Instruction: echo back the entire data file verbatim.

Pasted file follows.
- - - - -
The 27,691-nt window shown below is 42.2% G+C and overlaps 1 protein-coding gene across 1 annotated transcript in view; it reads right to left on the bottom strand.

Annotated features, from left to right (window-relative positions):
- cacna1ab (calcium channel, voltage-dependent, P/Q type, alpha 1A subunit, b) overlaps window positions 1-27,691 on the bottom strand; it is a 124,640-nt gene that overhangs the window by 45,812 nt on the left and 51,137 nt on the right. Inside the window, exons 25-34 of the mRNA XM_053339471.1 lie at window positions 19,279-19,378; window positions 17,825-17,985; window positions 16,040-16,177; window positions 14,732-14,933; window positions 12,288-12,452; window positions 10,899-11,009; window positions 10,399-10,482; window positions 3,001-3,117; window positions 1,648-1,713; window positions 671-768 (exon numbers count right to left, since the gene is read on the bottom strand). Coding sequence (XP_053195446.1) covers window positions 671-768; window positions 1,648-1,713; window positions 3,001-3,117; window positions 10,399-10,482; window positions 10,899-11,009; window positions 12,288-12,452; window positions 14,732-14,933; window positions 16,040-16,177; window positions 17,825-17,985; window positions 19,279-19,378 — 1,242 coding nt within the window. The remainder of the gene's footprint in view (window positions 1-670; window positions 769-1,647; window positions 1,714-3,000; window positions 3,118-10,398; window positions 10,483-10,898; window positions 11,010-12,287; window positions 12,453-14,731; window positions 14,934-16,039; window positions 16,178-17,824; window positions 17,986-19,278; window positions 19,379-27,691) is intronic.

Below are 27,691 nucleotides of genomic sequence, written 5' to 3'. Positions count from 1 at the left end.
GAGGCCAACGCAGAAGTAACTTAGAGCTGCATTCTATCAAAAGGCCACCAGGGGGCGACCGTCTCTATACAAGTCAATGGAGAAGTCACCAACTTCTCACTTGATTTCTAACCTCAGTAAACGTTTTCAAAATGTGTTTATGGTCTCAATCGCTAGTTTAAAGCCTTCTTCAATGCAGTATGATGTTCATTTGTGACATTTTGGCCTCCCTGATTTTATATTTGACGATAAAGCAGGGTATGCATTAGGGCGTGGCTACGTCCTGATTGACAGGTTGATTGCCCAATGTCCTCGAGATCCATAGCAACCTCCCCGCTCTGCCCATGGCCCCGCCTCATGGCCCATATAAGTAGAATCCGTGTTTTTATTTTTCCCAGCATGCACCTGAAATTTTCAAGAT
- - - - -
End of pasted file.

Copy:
The 27,691-nt window shown below is 42.2% G+C and overlaps 1 protein-coding gene across 1 annotated transcript in view; it reads right to left on the bottom strand.

Annotated features, from left to right (window-relative positions):
- cacna1ab (calcium channel, voltage-dependent, P/Q type, alpha 1A subunit, b) overlaps window positions 1-27,691 on the bottom strand; it is a 124,640-nt gene that overhangs the window by 45,812 nt on the left and 51,137 nt on the right. Inside the window, exons 25-34 of the mRNA XM_053339471.1 lie at window positions 19,279-19,378; window positions 17,825-17,985; window positions 16,040-16,177; window positions 14,732-14,933; window positions 12,288-12,452; window positions 10,899-11,009; window positions 10,399-10,482; window positions 3,001-3,117; window positions 1,648-1,713; window positions 671-768 (exon numbers count right to left, since the gene is read on the bottom strand). Coding sequence (XP_053195446.1) covers window positions 671-768; window positions 1,648-1,713; window positions 3,001-3,117; window positions 10,399-10,482; window positions 10,899-11,009; window positions 12,288-12,452; window positions 14,732-14,933; window positions 16,040-16,177; window positions 17,825-17,985; window positions 19,279-19,378 — 1,242 coding nt within the window. The remainder of the gene's footprint in view (window positions 1-670; window positions 769-1,647; window positions 1,714-3,000; window positions 3,118-10,398; window positions 10,483-10,898; window positions 11,010-12,287; window positions 12,453-14,731; window positions 14,934-16,039; window positions 16,178-17,824; window positions 17,986-19,278; window positions 19,379-27,691) is intronic.

Below are 27,691 nucleotides of genomic sequence, written 5' to 3'. Positions count from 1 at the left end.
GAGGCCAACGCAGAAGTAACTTAGAGCTGCATTCTATCAAAAGGCCACCAGGGGGCGACCGTCTCTATACAAGTCAATGGAGAAGTCACCAACTTCTCACTTGATTTCTAACCTCAGTAAACGTTTTCAAAATGTGTTTATGGTCTCAATCGCTAGTTTAAAGCCTTCTTCAATGCAGTATGATGTTCATTTGTGACATTTTGGCCTCCCTGATTTTATATTTGACGATAAAGCAGGGTATGCATTAGGGCGTGGCTACGTCCTGATTGACAGGTTGATTGCCCAATGTCCTCGAGATCCATAGCAACCTCCCCGCTCTGCCCATGGCCCCGCCTCATGGCCCATATAAGTAGAATCCGTGTTTTTATTTTTCCCAGCATGCACCTGAAATTTTCAAGAT